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Asymmetric hybridization between non-native winter moth, Operophtera brumata (Lepidoptera: Geometridae), and native Bruce spanworm, Operophtera bruceata, in the Northeastern United States, assessed with novel microsatellites and SNPs

Published online by Cambridge University Press:  23 November 2016

N.P. Havill*
USDA Forest Service, Northern Research Station, Hamden, Connecticut, USA
J. Elkinton
Department of Environmental Conservation, University of Massachusetts, Amherst, Massachusetts, USA
J.C. Andersen
Department of Environmental Conservation, University of Massachusetts, Amherst, Massachusetts, USA
S.B. Hagen
NIBIO, Norwegian Institute for Bioeconomy Research, Svanvik, Norway
Hannah J. Broadley
University of Massachusetts Amherst, Organismic and Evolutionary Biology, Amherst, Massachusetts, USA
G.J. Boettner
Department of Environmental Conservation, University of Massachusetts, Amherst, Massachusetts, USA
A. Caccone
Department of Ecology & Evolutionary Biology, Yale University, New Haven, Connecticut, USA
*Author for correspondence Phone: 203-230-4320 Fax: 203-230-4315 E-mail:


The European winter moth, Operophtera brumata, is a non-native pest in the Northeastern USA causing defoliation of forest trees and crops such as apples and blueberries. This species is known to hybridize with O. bruceata, the Bruce spanworm, a native species across North America, although it is not known if there are hybrid generations beyond F1. To study winter moth population genetics and hybridization with Bruce spanworm, we developed two sets of genetic markers, single nucleotide polymorphisms (SNPs) and microsatellites, using genomic approaches. Both types of markers were validated using samples from the two species and their hybrids. We identified 1216 SNPs and 24 variable microsatellite loci. From them we developed a subset of 95 species-diagnostic SNPs and ten microsatellite loci that could be used for hybrid identification. We further validated the ten microsatellite loci by screening field collected samples of both species and putative hybrids. In addition to confirming the presence of F1 hybrids reported in previous studies, we found evidence for multi-generation asymmetric hybridization, as suggested by the occurrence of hybrid backcrosses with the winter month, but not with the Bruce spanworm. Laboratory crosses between winter moth females and Bruce spanworm males resulted in a higher proportion of viable eggs than the reciprocal cross, supporting this pattern. We discuss the possible roles of population demographics, sex chromosome genetic incompatibility, and bacterial symbionts as causes of this asymmetrical hybridization and the utility of the developed markers for future studies.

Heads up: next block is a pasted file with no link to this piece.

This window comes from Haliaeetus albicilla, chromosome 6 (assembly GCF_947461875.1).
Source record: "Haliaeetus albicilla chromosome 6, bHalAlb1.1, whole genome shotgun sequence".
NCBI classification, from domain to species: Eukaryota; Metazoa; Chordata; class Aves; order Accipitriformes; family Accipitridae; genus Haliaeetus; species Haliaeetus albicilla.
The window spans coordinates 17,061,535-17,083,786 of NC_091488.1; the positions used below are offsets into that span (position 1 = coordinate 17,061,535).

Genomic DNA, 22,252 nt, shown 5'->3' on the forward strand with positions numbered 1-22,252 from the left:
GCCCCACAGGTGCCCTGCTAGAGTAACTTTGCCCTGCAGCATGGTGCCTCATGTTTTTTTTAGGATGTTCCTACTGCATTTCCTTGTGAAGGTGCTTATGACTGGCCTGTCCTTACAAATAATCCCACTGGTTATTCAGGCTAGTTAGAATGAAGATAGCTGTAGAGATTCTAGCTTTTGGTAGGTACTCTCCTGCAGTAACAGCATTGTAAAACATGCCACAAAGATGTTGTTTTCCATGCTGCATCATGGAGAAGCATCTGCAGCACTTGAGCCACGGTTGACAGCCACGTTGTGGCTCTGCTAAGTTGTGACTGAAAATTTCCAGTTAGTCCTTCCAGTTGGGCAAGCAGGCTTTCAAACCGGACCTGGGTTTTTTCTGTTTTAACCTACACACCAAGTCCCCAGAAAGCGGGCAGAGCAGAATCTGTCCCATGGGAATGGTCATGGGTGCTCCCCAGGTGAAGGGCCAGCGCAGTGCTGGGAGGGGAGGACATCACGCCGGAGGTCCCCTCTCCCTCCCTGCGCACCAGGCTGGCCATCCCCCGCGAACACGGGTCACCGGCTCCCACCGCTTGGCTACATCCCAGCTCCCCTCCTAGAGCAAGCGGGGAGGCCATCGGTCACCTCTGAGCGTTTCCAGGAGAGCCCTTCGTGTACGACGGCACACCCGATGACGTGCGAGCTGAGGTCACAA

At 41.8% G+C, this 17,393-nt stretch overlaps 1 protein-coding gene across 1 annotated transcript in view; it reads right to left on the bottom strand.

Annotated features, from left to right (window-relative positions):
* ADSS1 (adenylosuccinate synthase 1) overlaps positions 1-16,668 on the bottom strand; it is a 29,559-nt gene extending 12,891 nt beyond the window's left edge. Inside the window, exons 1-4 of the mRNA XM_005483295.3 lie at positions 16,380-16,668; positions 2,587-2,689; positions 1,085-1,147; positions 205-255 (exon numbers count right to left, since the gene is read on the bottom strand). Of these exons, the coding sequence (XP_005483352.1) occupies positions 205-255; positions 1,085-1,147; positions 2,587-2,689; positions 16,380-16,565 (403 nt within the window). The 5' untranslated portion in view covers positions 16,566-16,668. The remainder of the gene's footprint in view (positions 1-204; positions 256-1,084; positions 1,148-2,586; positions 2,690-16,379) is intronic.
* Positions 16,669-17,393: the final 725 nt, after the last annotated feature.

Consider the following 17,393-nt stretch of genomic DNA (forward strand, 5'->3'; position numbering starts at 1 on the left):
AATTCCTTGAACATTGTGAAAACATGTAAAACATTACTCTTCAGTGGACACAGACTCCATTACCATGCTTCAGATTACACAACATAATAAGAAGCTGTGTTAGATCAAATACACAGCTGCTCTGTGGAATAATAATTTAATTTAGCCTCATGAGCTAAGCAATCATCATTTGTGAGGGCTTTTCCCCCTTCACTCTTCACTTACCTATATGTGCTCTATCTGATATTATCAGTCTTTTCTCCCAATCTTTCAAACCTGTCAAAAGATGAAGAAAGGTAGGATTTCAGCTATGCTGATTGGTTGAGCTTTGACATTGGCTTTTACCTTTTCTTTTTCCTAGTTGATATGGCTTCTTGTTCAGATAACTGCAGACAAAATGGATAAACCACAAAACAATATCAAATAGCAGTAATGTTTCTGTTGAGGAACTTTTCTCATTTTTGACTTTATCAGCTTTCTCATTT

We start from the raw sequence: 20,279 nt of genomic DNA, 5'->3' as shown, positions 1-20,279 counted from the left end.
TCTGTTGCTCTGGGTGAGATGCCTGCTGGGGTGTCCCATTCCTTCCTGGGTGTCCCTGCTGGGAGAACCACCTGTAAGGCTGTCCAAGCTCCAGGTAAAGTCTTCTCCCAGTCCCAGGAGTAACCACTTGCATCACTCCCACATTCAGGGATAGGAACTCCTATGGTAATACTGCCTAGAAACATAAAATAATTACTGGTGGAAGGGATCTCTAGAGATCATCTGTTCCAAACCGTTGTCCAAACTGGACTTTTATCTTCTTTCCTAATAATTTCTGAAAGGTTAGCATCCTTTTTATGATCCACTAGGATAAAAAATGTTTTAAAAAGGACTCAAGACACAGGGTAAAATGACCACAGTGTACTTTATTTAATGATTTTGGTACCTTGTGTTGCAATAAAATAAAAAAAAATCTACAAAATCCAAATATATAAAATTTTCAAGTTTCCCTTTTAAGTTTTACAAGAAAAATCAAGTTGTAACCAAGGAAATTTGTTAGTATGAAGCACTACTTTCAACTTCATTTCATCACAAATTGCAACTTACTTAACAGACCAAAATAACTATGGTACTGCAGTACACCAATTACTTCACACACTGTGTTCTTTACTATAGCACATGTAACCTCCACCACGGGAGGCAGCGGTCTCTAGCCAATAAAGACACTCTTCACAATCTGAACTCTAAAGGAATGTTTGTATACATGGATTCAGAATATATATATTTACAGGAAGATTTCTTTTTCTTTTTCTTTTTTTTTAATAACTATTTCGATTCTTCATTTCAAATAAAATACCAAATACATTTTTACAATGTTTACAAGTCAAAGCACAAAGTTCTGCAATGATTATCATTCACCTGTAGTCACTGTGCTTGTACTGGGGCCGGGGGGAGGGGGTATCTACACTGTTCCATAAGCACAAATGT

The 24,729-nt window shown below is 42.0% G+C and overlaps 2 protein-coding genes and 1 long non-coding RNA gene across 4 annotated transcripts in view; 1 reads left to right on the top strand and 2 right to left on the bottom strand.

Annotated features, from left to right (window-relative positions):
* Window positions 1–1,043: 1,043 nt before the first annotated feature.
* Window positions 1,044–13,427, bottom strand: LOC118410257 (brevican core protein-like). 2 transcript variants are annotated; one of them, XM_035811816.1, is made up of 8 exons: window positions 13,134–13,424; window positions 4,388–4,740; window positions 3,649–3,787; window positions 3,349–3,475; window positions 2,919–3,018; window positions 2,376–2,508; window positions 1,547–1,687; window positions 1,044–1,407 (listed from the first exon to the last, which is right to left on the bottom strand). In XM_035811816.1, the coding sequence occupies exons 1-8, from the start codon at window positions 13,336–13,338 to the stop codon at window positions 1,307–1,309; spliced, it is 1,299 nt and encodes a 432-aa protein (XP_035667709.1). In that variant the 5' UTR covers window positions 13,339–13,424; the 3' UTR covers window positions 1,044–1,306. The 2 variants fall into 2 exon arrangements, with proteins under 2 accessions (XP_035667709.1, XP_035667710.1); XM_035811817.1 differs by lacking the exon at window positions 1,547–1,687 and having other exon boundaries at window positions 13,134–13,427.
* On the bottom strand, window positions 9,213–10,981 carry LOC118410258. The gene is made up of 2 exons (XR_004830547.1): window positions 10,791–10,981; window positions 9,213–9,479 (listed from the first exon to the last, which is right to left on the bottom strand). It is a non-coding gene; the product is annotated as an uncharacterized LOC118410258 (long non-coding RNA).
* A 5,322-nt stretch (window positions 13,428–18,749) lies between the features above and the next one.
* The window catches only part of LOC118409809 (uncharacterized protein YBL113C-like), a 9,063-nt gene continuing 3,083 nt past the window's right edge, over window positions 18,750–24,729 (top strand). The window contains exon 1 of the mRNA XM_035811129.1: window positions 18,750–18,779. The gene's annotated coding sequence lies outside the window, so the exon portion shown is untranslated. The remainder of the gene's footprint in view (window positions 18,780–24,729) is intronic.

Research Papers
Copyright © Cambridge University Press 2016 

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